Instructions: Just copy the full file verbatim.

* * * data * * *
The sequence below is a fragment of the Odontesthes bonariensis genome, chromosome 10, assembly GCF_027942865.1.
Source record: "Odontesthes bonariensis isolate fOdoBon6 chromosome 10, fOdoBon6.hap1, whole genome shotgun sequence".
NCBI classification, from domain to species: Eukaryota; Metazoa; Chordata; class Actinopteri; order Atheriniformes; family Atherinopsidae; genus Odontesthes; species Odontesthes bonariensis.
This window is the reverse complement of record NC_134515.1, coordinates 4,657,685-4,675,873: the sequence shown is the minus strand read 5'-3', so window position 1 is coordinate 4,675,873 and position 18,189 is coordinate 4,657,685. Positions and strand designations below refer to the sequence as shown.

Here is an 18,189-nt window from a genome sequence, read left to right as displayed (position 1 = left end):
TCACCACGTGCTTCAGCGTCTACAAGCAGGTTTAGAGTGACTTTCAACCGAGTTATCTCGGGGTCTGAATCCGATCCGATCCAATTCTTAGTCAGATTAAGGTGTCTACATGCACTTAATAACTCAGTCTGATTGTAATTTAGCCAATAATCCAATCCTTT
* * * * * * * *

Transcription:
The sequence below is a fragment of the Odontesthes bonariensis genome, chromosome 10, assembly GCF_027942865.1.
Source record: "Odontesthes bonariensis isolate fOdoBon6 chromosome 10, fOdoBon6.hap1, whole genome shotgun sequence".
NCBI classification, from domain to species: Eukaryota; Metazoa; Chordata; class Actinopteri; order Atheriniformes; family Atherinopsidae; genus Odontesthes; species Odontesthes bonariensis.
This window is the reverse complement of record NC_134515.1, coordinates 4,657,685-4,675,873: the sequence shown is the minus strand read 5'-3', so window position 1 is coordinate 4,675,873 and position 18,189 is coordinate 4,657,685. Positions and strand designations below refer to the sequence as shown.

Here is an 18,189-nt window from a genome sequence, read left to right as displayed (position 1 = left end):
TCACCACGTGCTTCAGCGTCTACAAGCAGGTTTAGAGTGACTTTCAACCGAGTTATCTCGGGGTCTGAATCCGATCCGATCCAATTCTTAGTCAGATTAAGGTGTCTACATGCACTTAATAACTCAGTCTGATTGTAATTTAGCCAATAATCCAATCCTTT